#DataNews: 25 Gov’t Doers, Attracting Tech Talent, & More

April 6, 2017 12:00 pm PDT | Data News Roundup

Government Technology released its annual list of the Top 25 Doers, Dreamers, and Drivers this week — see the public-sector leaders who are transforming digital government. Plus, advice for how cities can compete with tech giants to attract talented candidates, and a look at what’s next for open data in Seattle. Read more of the week’s biggest stories.

Top 25 Doers, Dreamers and Drivers of 2017: An Inspiring Look at What’s Right in Government

“Our annual Top 25 Doers, Dreamers and Drivers is once again an inspiring look at what’s right in the public sector….As always, the list is peppered with a healthy supply of CIOs in local and state government. You’ll also find public-sector leaders serving in a variety of other roles, whose work impacts the way that technology is used to improve outcomes. Others in the Top 25 are making significant impacts on how government does business in their roles outside of government.” Read more from Government Technology.

5 Steps to Recruit Tech Talent to Your City

“City officials intent on using technology to improve the way they operate face a range of obstacles in convincing talented data analysts, systems architects, and coders to come work for them. How can a city compete with tech giants like Google or Facebook that can offer much larger salaries, access to trendy products, and stylish work environments? Based on my experience in city government, as well as many conversations with mayors, department heads and chief data officers, I’ve learned that improving communications to job-seekers and creating a more tech-friendly city environment can go a long way toward appealing to the best of the IT world.” Read more from Data-Smart City Solutions.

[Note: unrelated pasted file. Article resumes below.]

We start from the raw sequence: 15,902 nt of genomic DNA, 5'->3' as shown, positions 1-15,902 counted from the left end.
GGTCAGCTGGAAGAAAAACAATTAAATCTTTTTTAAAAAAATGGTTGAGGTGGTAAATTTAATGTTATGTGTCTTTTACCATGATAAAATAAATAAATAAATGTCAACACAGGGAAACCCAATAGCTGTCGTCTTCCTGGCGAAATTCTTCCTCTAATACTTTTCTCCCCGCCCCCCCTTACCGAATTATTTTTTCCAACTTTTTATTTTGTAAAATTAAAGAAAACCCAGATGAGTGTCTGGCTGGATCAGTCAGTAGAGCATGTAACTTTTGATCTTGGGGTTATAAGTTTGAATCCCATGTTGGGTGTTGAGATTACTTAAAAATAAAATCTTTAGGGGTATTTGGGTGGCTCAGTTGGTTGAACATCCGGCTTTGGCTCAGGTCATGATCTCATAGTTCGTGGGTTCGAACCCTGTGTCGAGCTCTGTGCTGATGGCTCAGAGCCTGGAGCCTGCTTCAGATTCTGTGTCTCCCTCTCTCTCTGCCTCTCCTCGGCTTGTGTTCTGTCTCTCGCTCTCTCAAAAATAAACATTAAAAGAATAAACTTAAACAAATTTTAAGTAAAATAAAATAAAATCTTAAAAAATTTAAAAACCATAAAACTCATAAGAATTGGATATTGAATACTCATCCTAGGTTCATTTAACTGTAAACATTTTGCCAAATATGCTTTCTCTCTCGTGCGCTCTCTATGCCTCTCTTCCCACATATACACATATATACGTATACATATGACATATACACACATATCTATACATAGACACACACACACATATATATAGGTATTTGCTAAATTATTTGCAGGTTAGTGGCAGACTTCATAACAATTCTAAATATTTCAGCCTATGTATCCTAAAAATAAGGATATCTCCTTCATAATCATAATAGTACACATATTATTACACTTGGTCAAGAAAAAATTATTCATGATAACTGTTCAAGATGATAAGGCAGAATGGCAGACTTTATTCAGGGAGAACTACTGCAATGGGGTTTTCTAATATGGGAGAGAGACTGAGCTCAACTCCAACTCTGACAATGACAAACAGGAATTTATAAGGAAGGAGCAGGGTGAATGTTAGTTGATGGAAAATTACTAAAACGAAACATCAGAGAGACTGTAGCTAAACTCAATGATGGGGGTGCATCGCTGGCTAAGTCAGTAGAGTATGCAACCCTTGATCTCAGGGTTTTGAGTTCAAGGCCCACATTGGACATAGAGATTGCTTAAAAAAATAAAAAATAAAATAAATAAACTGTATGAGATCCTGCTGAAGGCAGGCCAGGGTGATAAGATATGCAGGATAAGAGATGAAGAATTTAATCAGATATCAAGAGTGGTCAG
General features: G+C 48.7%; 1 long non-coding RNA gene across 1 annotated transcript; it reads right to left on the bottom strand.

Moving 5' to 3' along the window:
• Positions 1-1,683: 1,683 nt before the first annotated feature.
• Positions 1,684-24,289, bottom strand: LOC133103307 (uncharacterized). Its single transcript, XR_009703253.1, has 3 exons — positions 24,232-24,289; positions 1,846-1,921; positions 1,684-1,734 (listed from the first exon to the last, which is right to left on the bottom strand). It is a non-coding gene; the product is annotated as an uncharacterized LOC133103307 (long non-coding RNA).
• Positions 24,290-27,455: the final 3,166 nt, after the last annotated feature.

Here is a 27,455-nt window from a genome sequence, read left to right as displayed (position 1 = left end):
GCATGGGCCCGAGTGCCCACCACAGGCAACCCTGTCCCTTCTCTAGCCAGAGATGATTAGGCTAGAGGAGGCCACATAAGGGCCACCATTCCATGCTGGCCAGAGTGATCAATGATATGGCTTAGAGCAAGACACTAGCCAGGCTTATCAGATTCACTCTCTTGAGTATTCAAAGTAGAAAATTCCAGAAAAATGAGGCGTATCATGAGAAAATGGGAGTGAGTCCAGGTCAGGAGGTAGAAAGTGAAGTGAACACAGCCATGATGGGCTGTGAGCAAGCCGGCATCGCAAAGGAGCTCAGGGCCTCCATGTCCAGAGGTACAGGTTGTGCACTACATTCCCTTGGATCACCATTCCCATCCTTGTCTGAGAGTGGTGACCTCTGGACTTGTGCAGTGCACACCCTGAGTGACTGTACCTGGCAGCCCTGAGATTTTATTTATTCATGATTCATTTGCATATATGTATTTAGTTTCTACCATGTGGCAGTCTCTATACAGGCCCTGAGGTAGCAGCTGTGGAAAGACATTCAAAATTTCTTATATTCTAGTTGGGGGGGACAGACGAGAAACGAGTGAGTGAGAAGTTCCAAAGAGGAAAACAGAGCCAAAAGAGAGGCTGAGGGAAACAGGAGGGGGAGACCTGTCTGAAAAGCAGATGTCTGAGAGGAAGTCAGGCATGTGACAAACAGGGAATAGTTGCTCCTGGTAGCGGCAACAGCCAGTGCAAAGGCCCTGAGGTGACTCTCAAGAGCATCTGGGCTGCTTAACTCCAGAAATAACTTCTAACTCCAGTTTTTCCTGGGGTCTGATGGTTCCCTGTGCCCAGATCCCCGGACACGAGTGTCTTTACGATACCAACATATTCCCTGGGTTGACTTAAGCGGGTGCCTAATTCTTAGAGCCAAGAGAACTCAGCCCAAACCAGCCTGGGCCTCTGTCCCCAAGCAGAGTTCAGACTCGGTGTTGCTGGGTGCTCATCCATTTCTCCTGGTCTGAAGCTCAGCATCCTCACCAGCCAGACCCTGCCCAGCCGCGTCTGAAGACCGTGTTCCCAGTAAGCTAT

Seattle Releases 2 Open Data Reports Detailing the Program’s Past, Future

“The Seattle Open Data Program has published its 2016 Annual Report and its 2017 Open Data Plan, giving the city a look into its recent past and upcoming future….The 2016 Annual Report is a primer on what has been accomplished since Mayor Ed Murray signed an executive order requiring all of the city government’s data to be “open by preference,” meaning after privacy and security have been accounted for, the city’s preference will be to publish all data. The 2017 Open Data Plan, meanwhile, sets the key priorities that will stem from the 2016 progress, including increasing open data to encourage innovation, while simultaneously increasing the ability of city agencies to use data to make informed choices.” Read more from Government Technology.

4 Ways to Build a More Effective Open Data Program

“Open data initiatives are helping local governments everywhere establish trust and transparency while garnering greater resident participation and accessibility to resources. And they are launching everywhere….But as cities embark on new open data policies, it’s important to understand how to securely and effectively implement open data initiatives.” Read more from StateTech.

Sen. Warner Urges New Agency Leadership to ‘Prioritize’ DATA Act Implementation

“Sen. Mark Warner (D-Va.) sent letters to 24 chief financial officer agencies on Friday, urging leadership to ‘prioritize efforts’ to comply with the Digital Accountability and Transparency (DATA) Act. ‘Once fully implemented, [the DATA Act] will represent a key step in making government more transparent, accessible and accountable by transforming federal spending information into open data,’ Warner said, adding ‘if carried out well [it] will assist you in efforts to ensure that your agency is well-managed and providing transparency and accountability to taxpayers.’” Read more from Federal News Radio.


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